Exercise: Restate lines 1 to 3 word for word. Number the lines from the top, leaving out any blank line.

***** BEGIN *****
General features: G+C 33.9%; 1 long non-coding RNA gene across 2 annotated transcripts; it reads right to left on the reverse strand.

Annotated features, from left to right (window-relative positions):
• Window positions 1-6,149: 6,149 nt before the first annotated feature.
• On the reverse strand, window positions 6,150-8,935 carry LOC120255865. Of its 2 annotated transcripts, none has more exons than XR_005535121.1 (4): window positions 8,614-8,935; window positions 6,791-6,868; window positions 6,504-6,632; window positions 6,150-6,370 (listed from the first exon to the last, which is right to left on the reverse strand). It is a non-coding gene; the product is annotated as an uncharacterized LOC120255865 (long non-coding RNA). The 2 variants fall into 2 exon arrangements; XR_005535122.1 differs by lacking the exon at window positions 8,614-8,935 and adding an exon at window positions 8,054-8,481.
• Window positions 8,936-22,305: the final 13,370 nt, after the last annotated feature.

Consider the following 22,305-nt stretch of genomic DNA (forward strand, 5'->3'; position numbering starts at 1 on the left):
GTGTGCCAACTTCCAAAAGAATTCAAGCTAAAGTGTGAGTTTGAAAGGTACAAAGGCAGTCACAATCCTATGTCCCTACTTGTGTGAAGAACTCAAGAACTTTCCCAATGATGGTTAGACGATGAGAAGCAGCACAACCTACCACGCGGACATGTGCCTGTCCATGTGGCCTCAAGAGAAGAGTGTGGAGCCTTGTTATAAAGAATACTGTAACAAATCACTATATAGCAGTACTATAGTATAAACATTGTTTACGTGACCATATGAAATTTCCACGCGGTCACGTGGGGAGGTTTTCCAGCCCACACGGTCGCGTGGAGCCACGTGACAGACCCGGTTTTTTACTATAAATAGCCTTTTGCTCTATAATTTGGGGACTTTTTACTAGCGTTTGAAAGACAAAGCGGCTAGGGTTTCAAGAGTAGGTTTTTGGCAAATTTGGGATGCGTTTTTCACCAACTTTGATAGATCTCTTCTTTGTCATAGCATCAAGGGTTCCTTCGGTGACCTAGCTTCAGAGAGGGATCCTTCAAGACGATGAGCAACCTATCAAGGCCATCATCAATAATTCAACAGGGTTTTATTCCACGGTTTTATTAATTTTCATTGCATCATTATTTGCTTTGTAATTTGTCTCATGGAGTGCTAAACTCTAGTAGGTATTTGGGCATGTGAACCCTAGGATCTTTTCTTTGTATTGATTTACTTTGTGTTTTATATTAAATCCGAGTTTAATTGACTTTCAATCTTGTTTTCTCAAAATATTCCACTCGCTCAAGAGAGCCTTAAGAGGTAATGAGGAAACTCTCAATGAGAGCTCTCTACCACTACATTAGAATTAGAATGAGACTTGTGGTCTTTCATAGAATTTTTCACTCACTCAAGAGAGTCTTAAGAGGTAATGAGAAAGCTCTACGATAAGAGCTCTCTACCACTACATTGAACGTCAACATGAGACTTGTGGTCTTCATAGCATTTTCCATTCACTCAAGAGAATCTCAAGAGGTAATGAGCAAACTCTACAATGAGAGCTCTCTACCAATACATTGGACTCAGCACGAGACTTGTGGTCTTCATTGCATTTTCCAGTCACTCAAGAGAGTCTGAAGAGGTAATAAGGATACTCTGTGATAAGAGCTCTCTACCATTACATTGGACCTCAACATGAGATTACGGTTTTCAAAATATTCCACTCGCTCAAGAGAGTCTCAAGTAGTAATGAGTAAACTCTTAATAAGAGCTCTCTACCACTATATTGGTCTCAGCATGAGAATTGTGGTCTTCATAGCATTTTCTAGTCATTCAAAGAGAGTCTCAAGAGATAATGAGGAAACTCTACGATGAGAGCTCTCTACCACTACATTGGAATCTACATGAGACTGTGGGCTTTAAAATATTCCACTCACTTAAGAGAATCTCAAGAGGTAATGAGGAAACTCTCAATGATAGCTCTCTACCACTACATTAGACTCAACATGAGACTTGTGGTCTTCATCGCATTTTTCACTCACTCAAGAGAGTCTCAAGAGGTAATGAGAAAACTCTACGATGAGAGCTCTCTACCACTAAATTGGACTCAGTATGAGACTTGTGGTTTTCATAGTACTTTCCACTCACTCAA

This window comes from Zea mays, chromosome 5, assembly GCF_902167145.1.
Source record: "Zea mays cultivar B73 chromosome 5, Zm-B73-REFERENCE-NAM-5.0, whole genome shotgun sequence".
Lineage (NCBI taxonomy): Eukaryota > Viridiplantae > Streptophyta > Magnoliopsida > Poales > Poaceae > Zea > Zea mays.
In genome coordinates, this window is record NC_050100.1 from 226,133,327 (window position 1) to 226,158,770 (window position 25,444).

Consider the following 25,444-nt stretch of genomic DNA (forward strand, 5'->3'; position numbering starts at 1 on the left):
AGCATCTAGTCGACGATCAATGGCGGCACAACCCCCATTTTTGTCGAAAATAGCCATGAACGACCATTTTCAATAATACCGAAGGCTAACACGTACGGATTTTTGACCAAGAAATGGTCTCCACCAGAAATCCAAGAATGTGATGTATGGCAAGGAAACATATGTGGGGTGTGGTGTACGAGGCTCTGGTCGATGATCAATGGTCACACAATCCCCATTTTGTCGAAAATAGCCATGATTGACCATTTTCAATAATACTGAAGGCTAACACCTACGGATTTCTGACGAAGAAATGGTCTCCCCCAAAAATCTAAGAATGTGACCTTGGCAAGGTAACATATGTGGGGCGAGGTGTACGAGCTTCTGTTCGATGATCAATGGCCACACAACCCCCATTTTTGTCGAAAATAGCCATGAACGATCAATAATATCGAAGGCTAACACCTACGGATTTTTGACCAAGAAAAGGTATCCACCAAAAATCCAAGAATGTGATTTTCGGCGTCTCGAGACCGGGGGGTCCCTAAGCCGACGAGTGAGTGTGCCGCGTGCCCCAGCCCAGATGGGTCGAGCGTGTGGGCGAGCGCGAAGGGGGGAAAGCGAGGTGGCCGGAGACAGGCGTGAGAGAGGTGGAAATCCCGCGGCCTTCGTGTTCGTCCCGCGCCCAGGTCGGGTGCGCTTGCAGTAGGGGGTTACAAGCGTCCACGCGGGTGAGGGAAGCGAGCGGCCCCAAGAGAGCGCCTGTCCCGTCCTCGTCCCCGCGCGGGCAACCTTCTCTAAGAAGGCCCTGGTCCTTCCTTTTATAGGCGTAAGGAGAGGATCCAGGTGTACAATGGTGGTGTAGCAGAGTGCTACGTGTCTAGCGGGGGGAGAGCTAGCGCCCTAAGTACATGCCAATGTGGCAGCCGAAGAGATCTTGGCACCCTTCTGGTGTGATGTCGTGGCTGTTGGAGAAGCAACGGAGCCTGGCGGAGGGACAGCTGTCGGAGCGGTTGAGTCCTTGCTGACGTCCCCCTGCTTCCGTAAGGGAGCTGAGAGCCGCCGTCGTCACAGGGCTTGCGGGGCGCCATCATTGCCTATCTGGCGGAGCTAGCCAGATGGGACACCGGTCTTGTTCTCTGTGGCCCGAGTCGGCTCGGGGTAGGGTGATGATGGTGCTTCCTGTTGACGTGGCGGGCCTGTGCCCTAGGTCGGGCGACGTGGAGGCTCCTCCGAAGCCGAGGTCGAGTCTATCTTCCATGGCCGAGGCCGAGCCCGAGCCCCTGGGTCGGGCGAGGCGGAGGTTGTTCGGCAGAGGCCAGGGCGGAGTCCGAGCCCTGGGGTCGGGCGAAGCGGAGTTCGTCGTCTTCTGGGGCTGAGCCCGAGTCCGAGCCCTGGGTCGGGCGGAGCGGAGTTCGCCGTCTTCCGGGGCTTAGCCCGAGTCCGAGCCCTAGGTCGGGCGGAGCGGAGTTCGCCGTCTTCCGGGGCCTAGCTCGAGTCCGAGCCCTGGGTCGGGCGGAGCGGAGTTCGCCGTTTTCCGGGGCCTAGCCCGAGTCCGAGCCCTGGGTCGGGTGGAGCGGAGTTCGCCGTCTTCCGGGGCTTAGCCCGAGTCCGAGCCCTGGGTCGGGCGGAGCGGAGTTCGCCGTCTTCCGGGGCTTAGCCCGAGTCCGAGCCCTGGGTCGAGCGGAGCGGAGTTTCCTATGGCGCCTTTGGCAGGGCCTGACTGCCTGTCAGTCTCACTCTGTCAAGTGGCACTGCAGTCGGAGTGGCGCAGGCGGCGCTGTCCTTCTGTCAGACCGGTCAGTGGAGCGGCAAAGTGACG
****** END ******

General features: G+C 33.9%; 1 long non-coding RNA gene across 2 annotated transcripts; it reads right to left on the reverse strand.

Annotated features, from left to right (window-relative positions):
• Window positions 1-6,149: 6,149 nt before the first annotated feature.